It’s Your Business: Putting generations into a marketing perspective

Joe Smith

Special to The Record

Whatever your business, it is essential to understand today’s generational differences in order to effectively communicate with younger or older audiences.

Never before in the history of marketing has there been such a wide range of consumer demographics and a variety of tactics needed in order to entice people to pay attention to what you are selling.

For example: as a marketer, do you know whether your customers fall within the Baby Boomer crowd, the newer generations of X, Y and Z, or those labeled as the Silent Generation?

While difficult to go into detailed analysis of each group (and their sub-groups) in one column, there are some key characteristics that can be identified to point you in the right direction.

Demographically, the Silent Generation represents people born between 1927 and 1945. These folks represent about 10 per cent of residents in the Comox Valley. Generally conservative, it is essential to earn their trust and prove you have something they really value. They likely rely on traditional mass media for information.

Baby Boomers (those born between 1946 and 1964) make up the next generational group. Boomers are the largest consumer sector and control about 70 per cent of all disposable income. They are more tech-savvy than expected, aren’t quite ready to think of themselves as ‘aging’ and generally want to lead an active lifestyle. Marketing to them requires a broader multi-channel strategy.

Following the Boomers is Generation X, which includes those born between 1965 and 1976. The stereotype of a typical “X-er” can be classified as financially responsible, family oriented, somewhat self-reliant and looking for transparency. If you can reflect these values in your message, you’ll make a connection.

While they started off life classified as Generation Y, people born between 1977 and 1995 are now commonly referred to as Millennials. Building relationships plays an important role in their daily lives and social media platforms are likely the best way to reach them.

People born from 1996 onwards have been labeled iGen and Centennials but are now often referred to as Generation Z. By 2020 they will account for nearly 40 per cent of all consumers. They know the power of technology and don’t care what you are selling, but instead, what you can do to help them. You’ll need to capture their attention in eight seconds or less — likely through their mobile devices.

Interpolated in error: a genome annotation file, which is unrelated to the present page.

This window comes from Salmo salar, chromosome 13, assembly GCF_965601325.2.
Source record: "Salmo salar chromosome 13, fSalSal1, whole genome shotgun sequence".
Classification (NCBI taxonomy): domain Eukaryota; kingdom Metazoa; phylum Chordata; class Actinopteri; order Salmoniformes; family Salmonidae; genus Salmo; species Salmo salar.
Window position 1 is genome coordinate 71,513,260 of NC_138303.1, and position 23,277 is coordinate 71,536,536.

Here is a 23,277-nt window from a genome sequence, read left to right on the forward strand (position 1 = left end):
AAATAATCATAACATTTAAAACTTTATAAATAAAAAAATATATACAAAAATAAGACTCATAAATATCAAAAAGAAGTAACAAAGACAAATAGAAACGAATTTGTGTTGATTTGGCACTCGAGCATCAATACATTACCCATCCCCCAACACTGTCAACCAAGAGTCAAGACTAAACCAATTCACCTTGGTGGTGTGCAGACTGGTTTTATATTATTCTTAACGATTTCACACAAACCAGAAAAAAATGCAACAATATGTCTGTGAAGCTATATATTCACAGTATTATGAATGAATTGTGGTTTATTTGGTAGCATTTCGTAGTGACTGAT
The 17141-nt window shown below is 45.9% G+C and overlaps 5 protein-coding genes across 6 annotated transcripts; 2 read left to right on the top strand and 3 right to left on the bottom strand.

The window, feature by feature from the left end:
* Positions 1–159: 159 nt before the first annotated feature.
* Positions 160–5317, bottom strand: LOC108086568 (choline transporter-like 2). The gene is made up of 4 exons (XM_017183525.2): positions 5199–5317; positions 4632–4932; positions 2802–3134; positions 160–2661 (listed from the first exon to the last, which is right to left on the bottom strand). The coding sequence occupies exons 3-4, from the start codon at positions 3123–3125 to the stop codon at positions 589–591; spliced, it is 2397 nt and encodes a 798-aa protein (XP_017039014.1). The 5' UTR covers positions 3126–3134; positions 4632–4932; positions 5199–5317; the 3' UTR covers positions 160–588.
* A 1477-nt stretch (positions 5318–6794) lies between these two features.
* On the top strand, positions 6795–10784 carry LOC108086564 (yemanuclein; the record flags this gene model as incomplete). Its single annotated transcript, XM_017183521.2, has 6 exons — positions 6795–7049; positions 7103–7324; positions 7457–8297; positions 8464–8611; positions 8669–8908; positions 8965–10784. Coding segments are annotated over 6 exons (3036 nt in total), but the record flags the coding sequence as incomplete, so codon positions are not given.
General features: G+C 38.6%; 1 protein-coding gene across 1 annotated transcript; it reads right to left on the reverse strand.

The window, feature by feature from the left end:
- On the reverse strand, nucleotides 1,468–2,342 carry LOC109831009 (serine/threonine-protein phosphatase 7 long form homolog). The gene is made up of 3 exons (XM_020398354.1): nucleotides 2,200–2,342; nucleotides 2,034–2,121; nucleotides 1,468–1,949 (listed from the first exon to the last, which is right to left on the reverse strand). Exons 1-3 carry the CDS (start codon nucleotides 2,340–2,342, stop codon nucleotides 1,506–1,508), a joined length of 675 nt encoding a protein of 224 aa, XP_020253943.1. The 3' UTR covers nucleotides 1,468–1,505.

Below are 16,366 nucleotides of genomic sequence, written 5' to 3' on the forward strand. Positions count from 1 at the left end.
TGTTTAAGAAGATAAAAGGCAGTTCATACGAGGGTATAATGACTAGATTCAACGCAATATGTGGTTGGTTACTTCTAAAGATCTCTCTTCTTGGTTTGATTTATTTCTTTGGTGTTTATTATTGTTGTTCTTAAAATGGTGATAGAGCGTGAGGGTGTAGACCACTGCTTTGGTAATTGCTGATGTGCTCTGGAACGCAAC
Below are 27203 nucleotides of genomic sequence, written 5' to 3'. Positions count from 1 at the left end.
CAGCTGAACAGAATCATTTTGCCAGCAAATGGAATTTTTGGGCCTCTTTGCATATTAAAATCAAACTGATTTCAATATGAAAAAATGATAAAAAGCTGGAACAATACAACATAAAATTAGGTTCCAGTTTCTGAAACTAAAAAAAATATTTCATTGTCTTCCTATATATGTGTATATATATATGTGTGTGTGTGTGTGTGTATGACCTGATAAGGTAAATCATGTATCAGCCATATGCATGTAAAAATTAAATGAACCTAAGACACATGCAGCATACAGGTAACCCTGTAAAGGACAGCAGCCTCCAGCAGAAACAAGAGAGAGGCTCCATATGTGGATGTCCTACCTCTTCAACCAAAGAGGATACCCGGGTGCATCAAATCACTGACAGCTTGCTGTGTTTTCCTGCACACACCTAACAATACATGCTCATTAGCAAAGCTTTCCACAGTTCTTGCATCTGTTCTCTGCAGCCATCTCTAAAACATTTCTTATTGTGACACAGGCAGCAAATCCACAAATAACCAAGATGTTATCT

Our challenge as marketers is to clearly distinguish which generation(s) our products appeal to. Do we create communication strategies that reach out to just one group, or do we need plans that can build bridges to help us connect with multiple generations?

One encouraging research report indicates that people of all age demographics are becoming increasingly multi-platform, so reaching everyone should become easier as time goes by.

Joe Smith is a communications consultant and an accomplished fine artist. He can be reached via email at

Just Posted

Comox Valley Ground Search & Rescue kept busy across the province

CVGSAR had a busy week, sending rescuers as far away as Invermere

‘Beauty amongst such tragedy:’ B.C. photographer captures nature’s trifecta

David Luggi’s photo from a beach in Fraser Lake shows Shovel Lake wildfire, Big Dipper and an aurora

Glacier View residents take a ride on the river

Ground Search and Rescue guides floaters on Puntledge

Brewing up some community engagement

Insp. Tim Walton says goodbye to the Comox Valley

Canadians fear for relatives trapped amid flooding in Indian state of Kerala

More than 800,000people have been displaced by floods and landslides

IndyCar driver Wickens flown to hospital after scary crash

IndyCar said Wickens was awake and alert as he was taken to a hospital

Ex-BCTF president ‘undeterred’ after early release from pipeline protest jail term

Susan Lambert and Order of Canada recipient Jean Swanson released early

Fast food chains look to capitalize on vegetarian, vegan trend with new items

Seven per cent of Canadians consider themselves vegetarians and 2.3 per cent identify as vegans

B.C. swimmer halts journey across Strait of Juan de Fuca after hypothermia sets in

Victoria MS athlete Susan Simmons swam for eight-and-a-half hours in 9 C choppy waters

‘Hard on water:’ Smoke not the only long-range effect of wildfires

The project began more than 10 years ago after southern Alberta’s 2003 Lost Creek fire

B.C. VIEWS: Genuine aboriginal rights are misused and discredited

Camp Cloud one of long line of protests falsely asserting title

Prime Minister Justin Trudeau to march in Montreal’s Pride parade

Trudeau will end the day in his home riding of Papineau

Most Read